CONTRIBUTED SARRA MCMILLAN
Shortly after my arrival in Okinawa in December 2009, a new-found friend pulled me towards the flashing lights and screaming sounds of teenagers playing arcade games. “Have you ever done purikura?” she asked.The word was as unknown to me at that time as arigatou and irasshaimase, so I just looked at her blankly – a popular facial expression for foreigners in Japan.
Purikura (プリクラ) is the shortened name of Print Club (purinto kurabu) and the favourite past-time of Japanese high school students. But, it’s not only for self-indulgent adolescents!
Unlike photo-booths that you may find in a Western mall, Japan’s purikura are decked out with a multitude of features, for both pre-and-post picture-taking. Upon entering the booth, you put in your money (usually 400\) and the machine will allow you to choose how pale or tan you want your skin to look. Some special machines also let you choose eye or hair colour. (A warning about this: the machines don’t always pick up on lighter coloured features!)
Then, you will get to choose different backgrounds and ideas for poses. This is all in Japanese, but you really cannot go wrong! Just push some buttons! You have lots of space to move around and be as ridiculous as your imagination allows.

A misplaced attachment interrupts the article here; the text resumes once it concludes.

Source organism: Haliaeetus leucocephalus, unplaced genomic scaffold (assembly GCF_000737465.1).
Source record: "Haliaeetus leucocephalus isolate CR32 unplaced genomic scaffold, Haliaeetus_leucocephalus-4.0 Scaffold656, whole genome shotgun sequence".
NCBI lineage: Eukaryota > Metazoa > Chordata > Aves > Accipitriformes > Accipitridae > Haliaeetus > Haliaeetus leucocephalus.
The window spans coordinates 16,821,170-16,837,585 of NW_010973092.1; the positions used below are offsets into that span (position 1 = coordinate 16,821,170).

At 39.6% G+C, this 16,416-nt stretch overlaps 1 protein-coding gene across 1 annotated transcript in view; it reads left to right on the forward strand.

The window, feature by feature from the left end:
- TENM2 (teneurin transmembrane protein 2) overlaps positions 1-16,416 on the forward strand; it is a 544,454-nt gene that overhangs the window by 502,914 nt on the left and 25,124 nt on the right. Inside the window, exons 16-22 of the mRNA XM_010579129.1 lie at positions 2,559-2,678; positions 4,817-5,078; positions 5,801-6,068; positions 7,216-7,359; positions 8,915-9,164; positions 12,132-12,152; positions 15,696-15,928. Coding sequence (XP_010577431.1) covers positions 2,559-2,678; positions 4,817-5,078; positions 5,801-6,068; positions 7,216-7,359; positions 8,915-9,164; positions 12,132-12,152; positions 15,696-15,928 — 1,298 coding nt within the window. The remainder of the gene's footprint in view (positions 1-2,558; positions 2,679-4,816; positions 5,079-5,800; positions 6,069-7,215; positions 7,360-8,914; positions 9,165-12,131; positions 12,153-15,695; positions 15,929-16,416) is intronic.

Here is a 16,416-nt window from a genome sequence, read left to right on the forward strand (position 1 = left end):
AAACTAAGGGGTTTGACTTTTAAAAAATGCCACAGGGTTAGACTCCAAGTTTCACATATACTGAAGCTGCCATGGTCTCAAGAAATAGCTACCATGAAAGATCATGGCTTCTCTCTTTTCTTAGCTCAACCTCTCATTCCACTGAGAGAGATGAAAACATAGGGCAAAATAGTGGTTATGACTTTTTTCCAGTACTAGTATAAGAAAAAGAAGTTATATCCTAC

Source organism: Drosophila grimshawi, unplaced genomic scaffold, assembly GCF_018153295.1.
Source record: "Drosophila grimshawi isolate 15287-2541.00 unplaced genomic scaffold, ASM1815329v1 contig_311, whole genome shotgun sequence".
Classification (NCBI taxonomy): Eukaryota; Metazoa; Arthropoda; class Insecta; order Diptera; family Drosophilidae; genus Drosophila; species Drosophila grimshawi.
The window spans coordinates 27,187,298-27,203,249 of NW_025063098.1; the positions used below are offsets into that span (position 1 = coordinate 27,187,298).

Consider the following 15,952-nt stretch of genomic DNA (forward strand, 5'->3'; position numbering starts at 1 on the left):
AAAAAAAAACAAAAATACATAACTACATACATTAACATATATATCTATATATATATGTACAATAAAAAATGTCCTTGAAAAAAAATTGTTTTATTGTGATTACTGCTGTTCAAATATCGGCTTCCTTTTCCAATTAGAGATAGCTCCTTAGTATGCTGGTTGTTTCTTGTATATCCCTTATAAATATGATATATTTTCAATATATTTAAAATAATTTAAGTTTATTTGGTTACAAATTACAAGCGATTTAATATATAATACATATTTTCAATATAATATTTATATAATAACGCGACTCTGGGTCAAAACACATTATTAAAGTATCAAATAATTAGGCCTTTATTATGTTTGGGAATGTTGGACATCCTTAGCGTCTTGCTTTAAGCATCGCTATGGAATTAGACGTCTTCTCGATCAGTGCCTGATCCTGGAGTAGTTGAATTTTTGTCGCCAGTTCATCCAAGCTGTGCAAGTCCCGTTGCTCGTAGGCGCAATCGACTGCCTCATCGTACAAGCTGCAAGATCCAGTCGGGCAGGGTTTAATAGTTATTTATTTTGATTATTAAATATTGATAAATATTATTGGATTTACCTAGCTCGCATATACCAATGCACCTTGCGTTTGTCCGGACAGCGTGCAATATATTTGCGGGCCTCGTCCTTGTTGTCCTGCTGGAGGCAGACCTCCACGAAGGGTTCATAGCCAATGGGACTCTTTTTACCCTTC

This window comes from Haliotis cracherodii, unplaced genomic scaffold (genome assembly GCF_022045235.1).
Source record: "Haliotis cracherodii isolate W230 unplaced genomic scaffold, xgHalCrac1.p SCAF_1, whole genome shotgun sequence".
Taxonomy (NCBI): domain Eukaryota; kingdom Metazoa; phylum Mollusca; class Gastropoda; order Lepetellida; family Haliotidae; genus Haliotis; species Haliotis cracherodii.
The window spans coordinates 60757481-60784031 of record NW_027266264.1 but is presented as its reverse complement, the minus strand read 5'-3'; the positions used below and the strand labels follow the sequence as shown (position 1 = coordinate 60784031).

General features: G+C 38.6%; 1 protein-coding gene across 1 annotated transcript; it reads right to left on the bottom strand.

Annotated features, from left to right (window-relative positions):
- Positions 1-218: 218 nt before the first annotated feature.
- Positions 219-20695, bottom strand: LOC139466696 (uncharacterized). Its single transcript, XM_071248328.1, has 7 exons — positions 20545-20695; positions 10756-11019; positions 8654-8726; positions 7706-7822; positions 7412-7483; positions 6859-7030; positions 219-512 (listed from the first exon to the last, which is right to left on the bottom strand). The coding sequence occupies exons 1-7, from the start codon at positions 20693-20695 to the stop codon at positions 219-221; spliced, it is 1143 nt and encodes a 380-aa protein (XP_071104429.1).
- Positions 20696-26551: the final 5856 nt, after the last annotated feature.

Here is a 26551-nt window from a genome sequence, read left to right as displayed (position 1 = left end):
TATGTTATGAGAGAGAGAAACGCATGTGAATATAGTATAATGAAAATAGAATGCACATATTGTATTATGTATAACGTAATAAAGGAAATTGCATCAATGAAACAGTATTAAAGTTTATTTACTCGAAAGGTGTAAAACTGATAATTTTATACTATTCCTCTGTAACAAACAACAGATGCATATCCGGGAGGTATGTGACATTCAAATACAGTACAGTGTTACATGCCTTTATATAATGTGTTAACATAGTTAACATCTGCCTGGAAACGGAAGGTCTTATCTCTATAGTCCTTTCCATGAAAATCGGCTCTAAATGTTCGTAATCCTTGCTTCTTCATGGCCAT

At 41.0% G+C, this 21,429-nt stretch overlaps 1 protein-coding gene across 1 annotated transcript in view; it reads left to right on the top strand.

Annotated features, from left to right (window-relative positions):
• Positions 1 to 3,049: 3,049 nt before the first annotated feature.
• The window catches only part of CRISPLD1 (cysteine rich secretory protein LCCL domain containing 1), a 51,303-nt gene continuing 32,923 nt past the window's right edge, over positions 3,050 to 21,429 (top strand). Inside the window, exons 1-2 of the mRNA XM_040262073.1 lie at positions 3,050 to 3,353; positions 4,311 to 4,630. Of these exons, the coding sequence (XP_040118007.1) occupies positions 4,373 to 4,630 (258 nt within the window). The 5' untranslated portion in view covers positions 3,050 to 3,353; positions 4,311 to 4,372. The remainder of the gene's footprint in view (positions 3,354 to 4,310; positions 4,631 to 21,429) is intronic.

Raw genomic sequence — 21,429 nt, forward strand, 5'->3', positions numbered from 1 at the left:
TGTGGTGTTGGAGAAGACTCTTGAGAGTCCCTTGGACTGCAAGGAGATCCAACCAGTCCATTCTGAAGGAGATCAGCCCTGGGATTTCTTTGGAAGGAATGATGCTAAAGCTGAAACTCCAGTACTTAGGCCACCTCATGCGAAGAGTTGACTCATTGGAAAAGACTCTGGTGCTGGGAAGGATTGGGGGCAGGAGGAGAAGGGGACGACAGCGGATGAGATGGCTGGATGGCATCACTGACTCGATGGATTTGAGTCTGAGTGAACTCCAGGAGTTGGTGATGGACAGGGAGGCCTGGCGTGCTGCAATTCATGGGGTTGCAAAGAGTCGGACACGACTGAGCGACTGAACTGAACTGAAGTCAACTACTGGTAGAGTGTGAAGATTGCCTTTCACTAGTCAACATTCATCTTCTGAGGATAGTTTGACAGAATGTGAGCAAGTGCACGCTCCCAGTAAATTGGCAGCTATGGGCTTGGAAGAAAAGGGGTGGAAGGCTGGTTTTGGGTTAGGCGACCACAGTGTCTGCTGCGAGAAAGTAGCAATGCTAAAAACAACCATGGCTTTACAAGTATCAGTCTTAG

Once the posing and picture-taking are over, the fun is definitely not. Now, you get to decorate your pictures! You will exit the purikura booth and under a curtain on the side, will be a double screen, displaying your pictures. Two people can decorate at once, though you cannot both decorate the same picture simultaneously! Using the pen, browse through the different features. Again, it’s all in Japanese, but playing around with the strange specialties that the machine offers is an incredibly entertaining experience.
If the purikura place is packed, you’ll have a decoration time limit. However, if no one goes into the machine after you, you have as much time as your want to make your pictures as absurd as possible. Once you are finished, you will choose which pictures you want printed out and then, in about 3 minutes, you’ll have a sticker sheet in your hot little hand. Cut them up, distribute them, laugh at them, and show them to people from home to remind them that you really are living in a foreign country!
Purikura machines can be found almost everywhere in Japan, particularly in the arcades in malls like Main Place. On Kokusai Street, above McDonalds, there is a specialty shop that is really just a room filled with purikura. You can rent costumes, do your make-up, borrow wigs … the opportunities for amusement are endless!